Rich's Calabogie Race Report: First Top-10 Finish!

ScotchClub

[caption id="attachment_175" align="alignleft" width="150" caption="A little help from my friends the night before"][/caption] My first Top 10 finish. Yahoo!

I’m new to bike racing. After a couple of years of dipping my toe in the water, this year I decided to take the plunge and delve deep into the world of bike racing. I got a great head start this year with a trip to South Carolina, and a good performance at Clarence-Rockland until I flatted.  I was feeling pretty good, yet despite all the positive energy, I still get horrendously nervous before events and this morning was no exception.

I drove down with Jake and at the turnoff to the 511, I was getting serious second thoughts about the whole thing. The scotch club meeting the night before didn’t help matters. But after getting registered and dressed up in the new nine2five kit, (the new tights are awesome) I came back to earth.

This was my first Calabogie Race. I was in the M3 race. I wanted to race M2 with Jake but because this is my first year with a UCI licence, I had to race solo in M3. On the bright side, there was a bigger field with 60 riders.

Aside from the long registration line up, this event is well organized and a real joy to take part in. Our race started at 9:00 am with some cloud cover and a light wind. It was a bit chilly (2C) but after the first lap the chill disappeared. I was a little apprehensive about the course thinking that it would be pretty boring. But after the first couple of laps I began to really like it. There were 4 or 5 areas with a little dip-hill combo that was perfect for someone my size to attack. I was able to carry my momentum from the dips and slingshot through the field on the mini-climbs.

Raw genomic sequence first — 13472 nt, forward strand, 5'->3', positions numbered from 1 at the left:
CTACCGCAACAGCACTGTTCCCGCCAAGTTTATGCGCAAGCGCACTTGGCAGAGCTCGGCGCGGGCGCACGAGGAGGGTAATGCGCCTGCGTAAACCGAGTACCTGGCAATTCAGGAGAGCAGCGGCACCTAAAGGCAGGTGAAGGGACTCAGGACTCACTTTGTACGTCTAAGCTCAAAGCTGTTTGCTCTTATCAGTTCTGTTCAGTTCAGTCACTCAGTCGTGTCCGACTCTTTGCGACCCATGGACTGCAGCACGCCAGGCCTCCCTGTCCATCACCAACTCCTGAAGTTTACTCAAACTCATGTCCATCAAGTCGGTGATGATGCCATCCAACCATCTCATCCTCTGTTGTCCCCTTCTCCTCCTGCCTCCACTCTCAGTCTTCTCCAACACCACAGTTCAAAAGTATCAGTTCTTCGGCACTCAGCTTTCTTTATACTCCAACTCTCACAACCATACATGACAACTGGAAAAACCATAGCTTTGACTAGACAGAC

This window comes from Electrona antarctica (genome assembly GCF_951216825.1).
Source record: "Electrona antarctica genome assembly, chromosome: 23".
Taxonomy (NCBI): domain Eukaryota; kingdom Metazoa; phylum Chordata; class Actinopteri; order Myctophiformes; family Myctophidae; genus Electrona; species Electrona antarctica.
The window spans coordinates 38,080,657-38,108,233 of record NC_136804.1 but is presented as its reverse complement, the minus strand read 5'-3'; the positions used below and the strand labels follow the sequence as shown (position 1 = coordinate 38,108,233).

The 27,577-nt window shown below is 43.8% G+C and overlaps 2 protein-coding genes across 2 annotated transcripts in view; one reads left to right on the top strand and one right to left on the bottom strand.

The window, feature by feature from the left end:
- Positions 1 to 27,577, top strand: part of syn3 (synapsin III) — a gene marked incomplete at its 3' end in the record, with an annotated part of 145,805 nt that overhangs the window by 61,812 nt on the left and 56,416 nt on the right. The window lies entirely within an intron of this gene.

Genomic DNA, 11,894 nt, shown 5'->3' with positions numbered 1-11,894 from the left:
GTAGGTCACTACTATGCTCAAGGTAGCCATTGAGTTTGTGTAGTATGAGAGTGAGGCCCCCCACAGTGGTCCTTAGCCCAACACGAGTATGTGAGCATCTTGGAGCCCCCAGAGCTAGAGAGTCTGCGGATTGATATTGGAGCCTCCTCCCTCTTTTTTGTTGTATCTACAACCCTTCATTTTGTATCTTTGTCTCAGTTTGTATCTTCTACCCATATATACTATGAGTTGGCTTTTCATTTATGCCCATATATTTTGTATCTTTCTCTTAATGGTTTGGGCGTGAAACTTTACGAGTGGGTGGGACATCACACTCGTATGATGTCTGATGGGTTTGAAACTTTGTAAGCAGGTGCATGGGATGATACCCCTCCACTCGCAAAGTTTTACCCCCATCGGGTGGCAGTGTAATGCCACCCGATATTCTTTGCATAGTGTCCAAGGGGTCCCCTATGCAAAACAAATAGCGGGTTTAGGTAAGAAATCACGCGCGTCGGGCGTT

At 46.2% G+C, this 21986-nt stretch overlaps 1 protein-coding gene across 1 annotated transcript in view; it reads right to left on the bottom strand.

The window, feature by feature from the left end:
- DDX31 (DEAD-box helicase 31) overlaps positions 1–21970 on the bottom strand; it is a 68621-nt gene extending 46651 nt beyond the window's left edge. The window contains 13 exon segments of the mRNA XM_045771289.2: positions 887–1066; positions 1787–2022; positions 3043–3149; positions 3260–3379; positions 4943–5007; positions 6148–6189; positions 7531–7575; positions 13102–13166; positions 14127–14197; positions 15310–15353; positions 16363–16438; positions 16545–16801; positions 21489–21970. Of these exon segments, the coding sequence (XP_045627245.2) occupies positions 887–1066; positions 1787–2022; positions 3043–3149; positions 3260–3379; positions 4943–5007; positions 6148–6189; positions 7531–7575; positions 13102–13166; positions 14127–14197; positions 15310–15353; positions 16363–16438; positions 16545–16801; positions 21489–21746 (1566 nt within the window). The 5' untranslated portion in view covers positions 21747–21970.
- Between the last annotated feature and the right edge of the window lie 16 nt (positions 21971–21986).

For the first 6 laps I experimented with some attacking to get a sense of what the field was like and where I could get the best launch.  I identified a great spot on lap 7 and made my move. I liked lap seven because the pack was becoming a little docile.  I calculated that at approximately 8 minutes per lap I would have to defend my attack for about 28 minutes. That was maybe a little ambitious. After the perfect launch I managed to get about 150 to 200 metres on the field. I was feeling pretty good, but one quick left hander and a small climb straight into the wind wiped me out. The attack lasted all of about 4 minutes. Uggg. I think that I might have been more successful if I figured out how to conserve some energy during the break. Ah, who knows?

So I fell back into the field and continued to look for opportunities. On lap 9, the duo from Tall Tree made a brilliant break on the first straightaway. It was perfect because we were heading directly into the wind and if they could hold it to the turn they would have a couple of minutes of recovery time in the tail wind and continue to build on their lead. In the end, they couldn’t make it stick and were reeled back after about 4 k. In hindsight, I should have been paying closer attention to them. I was feeling strong and if I had joined them, it might have been different. Lessons learned.

So the final lap (lap 11) was approaching and I had a decision to make. A.) attack from where I attacked on lap 7 or B.) save myself for the finish and hope for the best. I liked plan A but I was caught out of position and got boxed in. Plan B it is.

The pace was picking up half way though the last lap. Riders were beginning to get a little reckless. A rider next to me clipped the grass on the inside of a corner and took out about a half-dozen riders. There’s a great video of the crash at vimeo.com/40868972. I kept going with a focus on improving my position. By the last corner, I was only a few bike lengths behind the leader. I put down the power and mashed on the pedals but couldn’t make up the difference. I ended up 6th.

Overall a fun race and one that I think I could have one if I was a bit smarter. A team effort would definitely been welcome. Next year.

- Big Richie J